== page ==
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Best Guard Dogs for Families – 4. July, 2014

One of the most common ways to protect your family from danger is to own a dog. Dogs have a natural tendency to protect their families and never hesitate to put themselves in harm’s way to save the life of the people they love.

There are specific breeds that have the characteristics needed to protect and chase away unwanted people or dogs form your home. The following breeds are considered the best dogs for protection because of their resistance to pain, physical strength, courage and most of all their loyalty to the family.

German Shepherd – These wonderful dogs are quick to learn commands and extremely intelligent and a highly favored for police dogs. They are confident, fearless and bold. In the family home they are very calm but when their home of family is threatened they react without hesitation to the immediate danger. They are a wonderful choice as a guard dog and a pet for families with children as they will protect a child with their lives. They are eager to please and they form extremely strong bonds with their family.

Bullmastiff – These dogs were bred to overpower a person or game animal pinning it down until help arrived with his agility and weight. They are soft on the inside in spite of their tough exterior. They are a great choice for a guard dog for the family because they are very eager to please. They do not need a lot of exercise and grooming is low maintenance. Barking is minimal their silence is a virtue because they sneak up on predators and were originally used to guard estates making them excellent guard dogs.

Boxer – These adorable dogs are easily trained and highly intelligent. The Boxer has a tendency to stand on his back legs and “bat” at his “opponents” that included large game and bison therefore give him this name. These dogs have a lot of energy so families with older and active children will enjoy them as a pet. In the face of danger they are very protective and powerful. They are very affectionate and are a great choice to have as a guard dog for your family.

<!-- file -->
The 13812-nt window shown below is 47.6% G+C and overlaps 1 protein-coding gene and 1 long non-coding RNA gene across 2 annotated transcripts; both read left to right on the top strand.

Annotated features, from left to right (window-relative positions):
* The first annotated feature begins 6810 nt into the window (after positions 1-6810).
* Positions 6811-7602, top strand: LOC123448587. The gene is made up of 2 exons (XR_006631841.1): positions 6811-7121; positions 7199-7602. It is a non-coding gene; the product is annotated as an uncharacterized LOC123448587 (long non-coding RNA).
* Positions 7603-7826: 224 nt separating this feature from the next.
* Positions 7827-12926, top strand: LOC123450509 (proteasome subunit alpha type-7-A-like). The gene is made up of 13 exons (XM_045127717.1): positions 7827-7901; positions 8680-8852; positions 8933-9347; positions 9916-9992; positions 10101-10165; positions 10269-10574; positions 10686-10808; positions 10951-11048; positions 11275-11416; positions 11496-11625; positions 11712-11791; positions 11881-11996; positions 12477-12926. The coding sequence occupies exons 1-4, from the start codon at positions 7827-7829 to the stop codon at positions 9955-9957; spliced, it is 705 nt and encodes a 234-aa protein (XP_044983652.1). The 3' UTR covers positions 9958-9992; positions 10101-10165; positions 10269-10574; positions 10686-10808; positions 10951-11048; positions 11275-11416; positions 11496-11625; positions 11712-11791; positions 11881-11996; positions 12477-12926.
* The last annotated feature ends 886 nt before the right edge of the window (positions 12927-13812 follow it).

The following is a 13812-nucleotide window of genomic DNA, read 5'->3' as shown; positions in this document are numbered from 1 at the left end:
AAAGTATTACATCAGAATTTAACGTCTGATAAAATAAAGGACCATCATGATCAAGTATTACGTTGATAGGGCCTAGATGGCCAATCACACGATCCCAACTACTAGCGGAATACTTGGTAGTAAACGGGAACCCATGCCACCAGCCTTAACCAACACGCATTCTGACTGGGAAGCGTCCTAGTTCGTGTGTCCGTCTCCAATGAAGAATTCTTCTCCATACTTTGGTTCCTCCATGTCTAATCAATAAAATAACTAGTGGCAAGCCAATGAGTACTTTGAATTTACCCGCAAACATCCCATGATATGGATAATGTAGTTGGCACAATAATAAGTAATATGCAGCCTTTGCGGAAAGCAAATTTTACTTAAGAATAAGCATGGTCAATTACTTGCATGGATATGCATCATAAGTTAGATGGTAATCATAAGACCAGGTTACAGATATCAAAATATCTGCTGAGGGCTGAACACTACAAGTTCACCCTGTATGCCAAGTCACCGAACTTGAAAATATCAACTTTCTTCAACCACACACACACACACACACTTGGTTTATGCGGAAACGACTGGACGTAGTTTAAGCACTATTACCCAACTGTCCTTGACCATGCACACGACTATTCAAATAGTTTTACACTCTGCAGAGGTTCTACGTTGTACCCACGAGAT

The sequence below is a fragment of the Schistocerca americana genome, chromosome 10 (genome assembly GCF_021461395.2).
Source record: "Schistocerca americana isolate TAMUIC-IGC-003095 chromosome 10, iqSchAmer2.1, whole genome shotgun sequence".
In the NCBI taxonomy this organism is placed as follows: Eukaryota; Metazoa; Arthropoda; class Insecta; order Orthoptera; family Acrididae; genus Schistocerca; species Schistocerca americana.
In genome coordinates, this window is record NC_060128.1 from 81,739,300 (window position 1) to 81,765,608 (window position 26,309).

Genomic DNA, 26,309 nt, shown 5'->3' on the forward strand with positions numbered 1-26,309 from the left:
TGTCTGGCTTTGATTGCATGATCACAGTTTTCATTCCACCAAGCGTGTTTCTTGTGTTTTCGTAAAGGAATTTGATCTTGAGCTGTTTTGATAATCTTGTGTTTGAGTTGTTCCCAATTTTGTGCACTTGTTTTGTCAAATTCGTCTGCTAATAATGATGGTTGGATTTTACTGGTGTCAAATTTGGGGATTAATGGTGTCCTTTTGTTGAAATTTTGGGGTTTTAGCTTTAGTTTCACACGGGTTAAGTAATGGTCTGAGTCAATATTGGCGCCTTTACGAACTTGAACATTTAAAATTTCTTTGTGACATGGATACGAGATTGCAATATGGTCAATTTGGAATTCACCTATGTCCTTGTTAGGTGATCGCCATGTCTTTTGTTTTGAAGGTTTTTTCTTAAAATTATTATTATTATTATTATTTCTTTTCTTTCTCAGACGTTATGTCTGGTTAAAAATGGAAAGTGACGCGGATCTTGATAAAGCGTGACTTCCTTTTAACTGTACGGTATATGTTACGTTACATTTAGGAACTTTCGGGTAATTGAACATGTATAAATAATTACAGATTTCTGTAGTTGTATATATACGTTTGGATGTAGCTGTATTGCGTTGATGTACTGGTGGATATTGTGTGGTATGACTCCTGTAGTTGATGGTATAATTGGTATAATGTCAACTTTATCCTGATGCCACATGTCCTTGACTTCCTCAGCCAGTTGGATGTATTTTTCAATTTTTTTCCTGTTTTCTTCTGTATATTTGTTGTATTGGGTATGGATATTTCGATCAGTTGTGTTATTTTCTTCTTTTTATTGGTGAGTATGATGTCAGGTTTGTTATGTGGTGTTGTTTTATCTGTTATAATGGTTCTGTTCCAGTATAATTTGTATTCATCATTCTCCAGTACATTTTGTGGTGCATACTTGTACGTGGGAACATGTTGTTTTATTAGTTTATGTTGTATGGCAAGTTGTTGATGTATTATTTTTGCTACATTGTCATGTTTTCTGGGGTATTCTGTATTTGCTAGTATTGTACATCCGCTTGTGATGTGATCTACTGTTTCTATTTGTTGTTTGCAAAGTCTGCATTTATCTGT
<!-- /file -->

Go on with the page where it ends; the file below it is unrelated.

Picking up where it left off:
Saint Bernard – These beautiful dogs rescued avalanche trapped travelers as their work in the Swiss Alps originally. They have a very protective nature to their families and to children especially. They are loving and loyal. They have a gentle spirit, awesome strength and are very smart which makes them a wonderful guard dog. Due to their size they do not want to be confined so they need a lot of space to roam.

Doberman Pinscher – These dogs are able to reach an intruder in a short time because they are very fast. They are alert, loyal and fearless dogs and are also known as the fifth smartest dog breed in the world. They are ready and on the alert to protect their home and family. They are adventurous and a loyal companion and an intelligent capable guardian. They respond to their owner’s wishes and are sensitive. They are great guard dogs for your home or if you have a large piece of property.

Rottweiler – These dogs have a loving heart, and are strong and true. They are extremely loyal to their owners and are very intelligent. They learn quickly, a gentle companion and powerful. They have a natural instinct to protect their family and can be ferocious. They are calm and confident, never timid or fearful and typically distant toward strangers. Their attitude is “wait and see” when they are with new situations and people, then as this situation comes together they are a natural guard dog with a mellow disposition and  successful as a protector and a family friend.

When choosing one of these special breeds of dogs you will be making a great choice not only for a guard dog, but also for a wonderful addition to your family.

Photo credit: Peter Kunasz/Shutterstock